Bio4 Power Plant Competition Scheme

Three finalists for the Bio4 Power Plant competition scheme, 3XN, Gottlieb Paludan and KHR firms, (the winner still to be announced after the end of April 2015) impressed the panel with their different proposals for the site, which lies adjacent to HOFOR’s Amaderforbraending. The schemes are meant to accommodate administrative offices, laboratories, a workshop and welfare facilities, and respond to Denmark’s stance on sustainability.

Courtesy of HOFOR

Courtesy of HOFOR

3XN’s proposal, Amager Forest is a series of buildings which dip into the sky and landscape in a reptilian manner, that also reflect both the sky and landscape. This proposal is adamant on human participation in order to sustain the environment, along with “synergy between efficiency and nature’s power”, with the woodland symbolising the story of sustainable energy production (tree into fuel into energy).

This scheme is quite solid, in terms of geometry and aesthetic and doesn’t look too accessible, mimicking the power plant next to it. The landscaping is refreshing, and 3XN’s aim to create a positive cityscape within Denmark is an admirable effort.

Courtesy of HOFOR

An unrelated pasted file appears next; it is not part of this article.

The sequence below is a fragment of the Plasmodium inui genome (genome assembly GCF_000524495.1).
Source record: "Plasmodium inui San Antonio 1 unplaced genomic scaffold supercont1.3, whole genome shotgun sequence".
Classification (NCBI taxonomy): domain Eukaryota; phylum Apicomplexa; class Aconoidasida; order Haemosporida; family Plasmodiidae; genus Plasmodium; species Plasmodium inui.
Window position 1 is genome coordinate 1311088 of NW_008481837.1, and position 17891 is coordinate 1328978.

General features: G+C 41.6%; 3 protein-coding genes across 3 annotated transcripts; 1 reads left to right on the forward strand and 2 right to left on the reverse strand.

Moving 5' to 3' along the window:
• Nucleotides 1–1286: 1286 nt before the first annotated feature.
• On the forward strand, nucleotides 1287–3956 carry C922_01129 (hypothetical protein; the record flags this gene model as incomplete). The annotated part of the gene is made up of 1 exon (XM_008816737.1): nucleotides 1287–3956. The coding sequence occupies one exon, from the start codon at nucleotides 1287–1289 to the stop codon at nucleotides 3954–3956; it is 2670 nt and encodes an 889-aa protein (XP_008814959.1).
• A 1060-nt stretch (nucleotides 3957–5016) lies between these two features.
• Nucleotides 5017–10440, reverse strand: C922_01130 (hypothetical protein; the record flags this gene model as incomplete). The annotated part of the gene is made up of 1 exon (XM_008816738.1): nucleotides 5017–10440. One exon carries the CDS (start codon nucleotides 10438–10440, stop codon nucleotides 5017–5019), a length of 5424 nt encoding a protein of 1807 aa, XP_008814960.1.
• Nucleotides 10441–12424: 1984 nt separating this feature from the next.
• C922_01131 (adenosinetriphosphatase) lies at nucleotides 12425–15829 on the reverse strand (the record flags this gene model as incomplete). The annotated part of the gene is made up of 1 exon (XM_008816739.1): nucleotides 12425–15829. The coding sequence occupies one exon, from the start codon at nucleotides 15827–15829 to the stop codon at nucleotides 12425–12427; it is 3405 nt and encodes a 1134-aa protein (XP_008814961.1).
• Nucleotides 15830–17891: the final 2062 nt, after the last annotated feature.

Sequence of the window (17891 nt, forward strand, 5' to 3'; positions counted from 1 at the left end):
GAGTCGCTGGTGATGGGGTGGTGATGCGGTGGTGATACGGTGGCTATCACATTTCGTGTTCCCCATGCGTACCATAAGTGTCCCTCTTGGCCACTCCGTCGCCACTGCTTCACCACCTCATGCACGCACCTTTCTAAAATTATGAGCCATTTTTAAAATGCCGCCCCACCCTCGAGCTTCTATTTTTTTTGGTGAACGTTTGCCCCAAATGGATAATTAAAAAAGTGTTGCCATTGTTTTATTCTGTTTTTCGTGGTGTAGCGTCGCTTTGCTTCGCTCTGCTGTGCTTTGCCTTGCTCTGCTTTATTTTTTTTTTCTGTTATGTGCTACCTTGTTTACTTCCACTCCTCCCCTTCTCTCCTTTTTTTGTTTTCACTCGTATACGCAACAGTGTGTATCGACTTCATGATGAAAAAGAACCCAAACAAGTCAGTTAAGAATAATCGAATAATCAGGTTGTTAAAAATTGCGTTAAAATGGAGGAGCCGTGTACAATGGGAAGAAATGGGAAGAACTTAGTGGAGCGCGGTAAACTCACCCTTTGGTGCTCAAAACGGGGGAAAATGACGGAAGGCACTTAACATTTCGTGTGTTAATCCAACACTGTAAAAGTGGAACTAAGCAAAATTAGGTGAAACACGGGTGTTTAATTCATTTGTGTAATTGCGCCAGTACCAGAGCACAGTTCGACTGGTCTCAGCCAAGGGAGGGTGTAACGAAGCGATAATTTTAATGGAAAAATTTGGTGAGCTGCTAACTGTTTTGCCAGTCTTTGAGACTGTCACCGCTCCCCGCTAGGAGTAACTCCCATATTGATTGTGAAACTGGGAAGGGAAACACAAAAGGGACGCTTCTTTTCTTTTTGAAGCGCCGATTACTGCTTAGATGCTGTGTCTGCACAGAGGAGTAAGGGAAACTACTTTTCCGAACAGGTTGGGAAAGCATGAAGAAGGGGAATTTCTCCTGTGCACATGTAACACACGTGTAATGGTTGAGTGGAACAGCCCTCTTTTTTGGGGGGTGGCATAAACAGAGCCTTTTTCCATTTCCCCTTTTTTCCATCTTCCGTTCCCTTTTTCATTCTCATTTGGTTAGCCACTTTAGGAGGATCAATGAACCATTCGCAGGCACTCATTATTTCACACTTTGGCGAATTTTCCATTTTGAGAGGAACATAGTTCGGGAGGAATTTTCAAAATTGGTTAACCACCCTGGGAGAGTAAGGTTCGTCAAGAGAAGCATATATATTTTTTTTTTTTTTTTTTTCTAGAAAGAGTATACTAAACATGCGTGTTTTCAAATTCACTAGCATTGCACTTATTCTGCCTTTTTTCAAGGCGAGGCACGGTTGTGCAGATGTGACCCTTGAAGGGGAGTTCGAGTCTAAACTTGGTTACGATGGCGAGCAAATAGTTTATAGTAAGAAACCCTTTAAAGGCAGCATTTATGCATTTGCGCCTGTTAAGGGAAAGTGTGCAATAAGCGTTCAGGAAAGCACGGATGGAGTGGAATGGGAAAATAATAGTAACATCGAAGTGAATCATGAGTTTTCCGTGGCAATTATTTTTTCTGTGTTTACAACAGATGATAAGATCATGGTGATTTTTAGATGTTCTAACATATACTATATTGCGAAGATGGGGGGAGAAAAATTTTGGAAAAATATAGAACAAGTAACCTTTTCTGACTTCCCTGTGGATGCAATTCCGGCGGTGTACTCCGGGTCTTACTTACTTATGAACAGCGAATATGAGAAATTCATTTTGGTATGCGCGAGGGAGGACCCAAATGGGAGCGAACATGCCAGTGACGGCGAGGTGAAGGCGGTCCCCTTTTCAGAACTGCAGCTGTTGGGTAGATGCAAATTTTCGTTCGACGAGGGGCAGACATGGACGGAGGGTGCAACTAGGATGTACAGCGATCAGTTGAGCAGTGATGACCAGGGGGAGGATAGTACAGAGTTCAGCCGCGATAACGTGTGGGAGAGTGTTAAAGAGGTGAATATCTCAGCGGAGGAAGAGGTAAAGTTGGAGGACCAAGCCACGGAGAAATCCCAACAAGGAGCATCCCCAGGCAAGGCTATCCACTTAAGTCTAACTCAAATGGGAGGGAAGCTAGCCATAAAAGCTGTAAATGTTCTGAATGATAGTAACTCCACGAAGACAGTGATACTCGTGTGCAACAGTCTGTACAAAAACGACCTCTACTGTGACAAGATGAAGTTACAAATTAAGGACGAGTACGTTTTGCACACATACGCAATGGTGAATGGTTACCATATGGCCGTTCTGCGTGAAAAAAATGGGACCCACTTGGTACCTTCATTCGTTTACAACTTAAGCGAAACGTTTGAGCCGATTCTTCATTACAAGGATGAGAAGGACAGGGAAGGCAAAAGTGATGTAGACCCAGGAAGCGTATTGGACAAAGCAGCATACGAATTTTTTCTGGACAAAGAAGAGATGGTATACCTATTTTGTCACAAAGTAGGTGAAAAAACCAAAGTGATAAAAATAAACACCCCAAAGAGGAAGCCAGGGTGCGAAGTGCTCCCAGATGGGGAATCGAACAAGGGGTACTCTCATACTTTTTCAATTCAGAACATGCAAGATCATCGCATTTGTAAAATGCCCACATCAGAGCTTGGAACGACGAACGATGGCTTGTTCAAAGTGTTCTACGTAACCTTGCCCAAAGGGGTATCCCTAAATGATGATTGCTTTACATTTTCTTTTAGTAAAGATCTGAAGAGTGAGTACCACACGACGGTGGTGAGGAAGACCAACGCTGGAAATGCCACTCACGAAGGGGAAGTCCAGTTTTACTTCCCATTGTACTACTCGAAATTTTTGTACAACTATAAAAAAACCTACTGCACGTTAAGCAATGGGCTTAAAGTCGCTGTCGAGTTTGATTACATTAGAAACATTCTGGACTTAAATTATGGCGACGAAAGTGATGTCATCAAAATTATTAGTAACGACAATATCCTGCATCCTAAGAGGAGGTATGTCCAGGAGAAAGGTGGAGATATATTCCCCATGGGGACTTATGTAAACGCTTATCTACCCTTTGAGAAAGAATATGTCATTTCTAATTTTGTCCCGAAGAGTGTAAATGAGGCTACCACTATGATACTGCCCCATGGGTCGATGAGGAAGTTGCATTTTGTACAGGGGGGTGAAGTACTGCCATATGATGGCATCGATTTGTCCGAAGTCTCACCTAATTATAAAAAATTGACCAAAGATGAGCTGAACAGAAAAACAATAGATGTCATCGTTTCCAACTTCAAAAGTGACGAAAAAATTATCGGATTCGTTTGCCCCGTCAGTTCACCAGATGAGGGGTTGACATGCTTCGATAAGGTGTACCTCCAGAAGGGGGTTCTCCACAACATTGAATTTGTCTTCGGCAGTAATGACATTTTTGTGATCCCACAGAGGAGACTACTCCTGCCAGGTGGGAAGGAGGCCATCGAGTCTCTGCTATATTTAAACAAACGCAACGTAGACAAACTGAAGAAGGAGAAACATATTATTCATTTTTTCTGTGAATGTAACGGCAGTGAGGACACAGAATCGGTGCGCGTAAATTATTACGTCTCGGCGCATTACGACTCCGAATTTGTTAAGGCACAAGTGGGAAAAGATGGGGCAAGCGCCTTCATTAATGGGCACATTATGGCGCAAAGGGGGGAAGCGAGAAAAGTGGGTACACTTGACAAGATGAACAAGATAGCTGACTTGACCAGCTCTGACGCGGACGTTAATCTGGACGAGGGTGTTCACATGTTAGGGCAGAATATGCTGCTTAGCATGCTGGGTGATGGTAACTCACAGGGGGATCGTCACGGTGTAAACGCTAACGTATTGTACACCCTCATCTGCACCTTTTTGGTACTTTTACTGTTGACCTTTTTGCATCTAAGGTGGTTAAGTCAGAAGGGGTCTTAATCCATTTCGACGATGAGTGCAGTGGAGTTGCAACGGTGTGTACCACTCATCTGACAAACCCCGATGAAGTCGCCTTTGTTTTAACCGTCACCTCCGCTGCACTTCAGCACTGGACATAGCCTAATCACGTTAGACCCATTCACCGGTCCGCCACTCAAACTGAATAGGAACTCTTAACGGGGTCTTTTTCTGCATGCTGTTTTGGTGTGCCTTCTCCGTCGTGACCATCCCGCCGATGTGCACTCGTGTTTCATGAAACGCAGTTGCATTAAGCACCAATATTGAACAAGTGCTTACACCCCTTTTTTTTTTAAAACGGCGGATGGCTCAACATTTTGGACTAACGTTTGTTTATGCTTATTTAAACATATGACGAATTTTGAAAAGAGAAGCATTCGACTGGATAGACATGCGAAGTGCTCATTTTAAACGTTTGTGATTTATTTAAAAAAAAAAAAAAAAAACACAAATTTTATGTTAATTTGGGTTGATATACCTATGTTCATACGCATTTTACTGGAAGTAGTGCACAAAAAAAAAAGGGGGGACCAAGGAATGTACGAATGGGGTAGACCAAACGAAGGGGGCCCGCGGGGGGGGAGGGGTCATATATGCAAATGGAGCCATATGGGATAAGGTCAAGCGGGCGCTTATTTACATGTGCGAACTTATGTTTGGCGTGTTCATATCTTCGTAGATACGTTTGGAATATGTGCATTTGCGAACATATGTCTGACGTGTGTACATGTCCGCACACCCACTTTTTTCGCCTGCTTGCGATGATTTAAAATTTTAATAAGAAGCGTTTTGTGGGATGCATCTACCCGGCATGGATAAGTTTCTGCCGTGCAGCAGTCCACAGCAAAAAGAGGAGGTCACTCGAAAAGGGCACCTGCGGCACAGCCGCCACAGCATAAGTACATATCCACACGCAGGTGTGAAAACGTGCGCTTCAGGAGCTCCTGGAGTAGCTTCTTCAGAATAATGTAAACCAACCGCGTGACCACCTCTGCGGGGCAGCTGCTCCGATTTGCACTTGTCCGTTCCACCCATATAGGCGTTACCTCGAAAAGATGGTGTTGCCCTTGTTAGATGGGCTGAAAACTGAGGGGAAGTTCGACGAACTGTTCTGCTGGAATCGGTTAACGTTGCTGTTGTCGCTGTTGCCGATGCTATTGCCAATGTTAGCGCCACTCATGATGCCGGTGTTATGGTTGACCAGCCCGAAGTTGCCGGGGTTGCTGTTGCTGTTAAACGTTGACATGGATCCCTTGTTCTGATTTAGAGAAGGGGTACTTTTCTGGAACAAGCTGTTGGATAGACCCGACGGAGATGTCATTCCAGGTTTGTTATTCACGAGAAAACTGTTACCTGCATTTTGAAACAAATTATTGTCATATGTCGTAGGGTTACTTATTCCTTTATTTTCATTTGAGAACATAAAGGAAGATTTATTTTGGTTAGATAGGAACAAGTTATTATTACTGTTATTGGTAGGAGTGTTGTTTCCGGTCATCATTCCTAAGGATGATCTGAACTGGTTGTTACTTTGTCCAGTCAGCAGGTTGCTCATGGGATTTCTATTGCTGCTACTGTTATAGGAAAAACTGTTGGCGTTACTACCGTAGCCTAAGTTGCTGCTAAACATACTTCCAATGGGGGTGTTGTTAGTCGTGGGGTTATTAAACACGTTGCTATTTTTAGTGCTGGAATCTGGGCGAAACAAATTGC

Courtesy of HOFOR

KHR’s entry (The Work in The City) incorporates a 70m tall waterfall from the power plant, which faces a vast landscape, designed by Kristine Jensen Architects. This seems to be all that the firm has proposed, leaving the facilities to be addressed. The waterfall seems to ass to the landscape, and adds a form of sustainable energy to be utilised by the plant.

Courtesy of HOFOR

Courtesy of HOFOR

Gottlieb Paludan’s Plant Power aims to reflect the shift from fossil fuels to sustainable energy, by cladding their entry with tree trunks. They included an observation deck on their structure which overlooks the landscaping designed by Miller + Gronborg Architects. The first question that pops into my mind is: “are those tree trunks real?”

The direct interpretation of the sustainable energy narrative doesn’t do the actual narrative or the design any justice because of how wasteful the cladding seems. The observation deck is also a little bit idealistic, as it may be cold and noisy round a power plant, and additional safety gear may be needed in order to access it.

by Thelma Ndebele

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